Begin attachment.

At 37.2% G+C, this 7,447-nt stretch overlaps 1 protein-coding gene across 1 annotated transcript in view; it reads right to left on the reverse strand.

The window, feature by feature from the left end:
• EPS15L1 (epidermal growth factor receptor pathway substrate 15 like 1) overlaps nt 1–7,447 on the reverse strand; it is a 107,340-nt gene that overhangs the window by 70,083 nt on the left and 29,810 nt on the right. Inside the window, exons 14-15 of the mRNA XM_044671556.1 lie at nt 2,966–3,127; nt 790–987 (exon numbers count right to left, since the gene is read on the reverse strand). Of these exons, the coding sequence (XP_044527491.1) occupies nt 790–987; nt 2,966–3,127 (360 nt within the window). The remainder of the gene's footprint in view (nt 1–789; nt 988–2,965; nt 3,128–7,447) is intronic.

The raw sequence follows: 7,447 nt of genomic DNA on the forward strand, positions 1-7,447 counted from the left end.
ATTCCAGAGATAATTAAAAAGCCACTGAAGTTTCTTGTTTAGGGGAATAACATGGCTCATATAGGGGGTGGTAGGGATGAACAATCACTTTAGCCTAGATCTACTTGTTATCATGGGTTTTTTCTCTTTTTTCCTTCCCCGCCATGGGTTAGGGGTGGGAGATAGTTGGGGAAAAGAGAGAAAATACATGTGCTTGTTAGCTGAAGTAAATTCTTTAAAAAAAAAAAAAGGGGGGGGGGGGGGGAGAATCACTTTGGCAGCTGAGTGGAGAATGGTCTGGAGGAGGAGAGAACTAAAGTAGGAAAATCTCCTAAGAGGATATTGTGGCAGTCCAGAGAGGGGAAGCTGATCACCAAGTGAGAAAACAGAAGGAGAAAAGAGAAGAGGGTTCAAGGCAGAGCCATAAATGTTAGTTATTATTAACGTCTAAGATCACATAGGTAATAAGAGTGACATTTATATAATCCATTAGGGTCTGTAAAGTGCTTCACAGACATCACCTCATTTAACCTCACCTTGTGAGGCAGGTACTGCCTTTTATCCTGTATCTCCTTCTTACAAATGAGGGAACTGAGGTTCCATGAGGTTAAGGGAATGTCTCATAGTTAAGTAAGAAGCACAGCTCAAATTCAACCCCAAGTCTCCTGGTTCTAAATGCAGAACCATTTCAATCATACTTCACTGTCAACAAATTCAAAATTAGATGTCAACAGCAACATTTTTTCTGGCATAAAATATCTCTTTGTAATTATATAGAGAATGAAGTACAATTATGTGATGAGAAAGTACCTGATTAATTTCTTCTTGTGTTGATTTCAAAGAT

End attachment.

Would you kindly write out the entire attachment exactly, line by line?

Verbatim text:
At 37.2% G+C, this 7,447-nt stretch overlaps 1 protein-coding gene across 1 annotated transcript in view; it reads right to left on the reverse strand.

The window, feature by feature from the left end:
• EPS15L1 (epidermal growth factor receptor pathway substrate 15 like 1) overlaps nt 1–7,447 on the reverse strand; it is a 107,340-nt gene that overhangs the window by 70,083 nt on the left and 29,810 nt on the right. Inside the window, exons 14-15 of the mRNA XM_044671556.1 lie at nt 2,966–3,127; nt 790–987 (exon numbers count right to left, since the gene is read on the reverse strand). Of these exons, the coding sequence (XP_044527491.1) occupies nt 790–987; nt 2,966–3,127 (360 nt within the window). The remainder of the gene's footprint in view (nt 1–789; nt 988–2,965; nt 3,128–7,447) is intronic.

The raw sequence follows: 7,447 nt of genomic DNA on the forward strand, positions 1-7,447 counted from the left end.
ATTCCAGAGATAATTAAAAAGCCACTGAAGTTTCTTGTTTAGGGGAATAACATGGCTCATATAGGGGGTGGTAGGGATGAACAATCACTTTAGCCTAGATCTACTTGTTATCATGGGTTTTTTCTCTTTTTTCCTTCCCCGCCATGGGTTAGGGGTGGGAGATAGTTGGGGAAAAGAGAGAAAATACATGTGCTTGTTAGCTGAAGTAAATTCTTTAAAAAAAAAAAAAGGGGGGGGGGGGGGGAGAATCACTTTGGCAGCTGAGTGGAGAATGGTCTGGAGGAGGAGAGAACTAAAGTAGGAAAATCTCCTAAGAGGATATTGTGGCAGTCCAGAGAGGGGAAGCTGATCACCAAGTGAGAAAACAGAAGGAGAAAAGAGAAGAGGGTTCAAGGCAGAGCCATAAATGTTAGTTATTATTAACGTCTAAGATCACATAGGTAATAAGAGTGACATTTATATAATCCATTAGGGTCTGTAAAGTGCTTCACAGACATCACCTCATTTAACCTCACCTTGTGAGGCAGGTACTGCCTTTTATCCTGTATCTCCTTCTTACAAATGAGGGAACTGAGGTTCCATGAGGTTAAGGGAATGTCTCATAGTTAAGTAAGAAGCACAGCTCAAATTCAACCCCAAGTCTCCTGGTTCTAAATGCAGAACCATTTCAATCATACTTCACTGTCAACAAATTCAAAATTAGATGTCAACAGCAACATTTTTTCTGGCATAAAATATCTCTTTGTAATTATATAGAGAATGAAGTACAATTATGTGATGAGAAAGTACCTGATTAATTTCTTCTTGTGTTGATTTCAAAGAT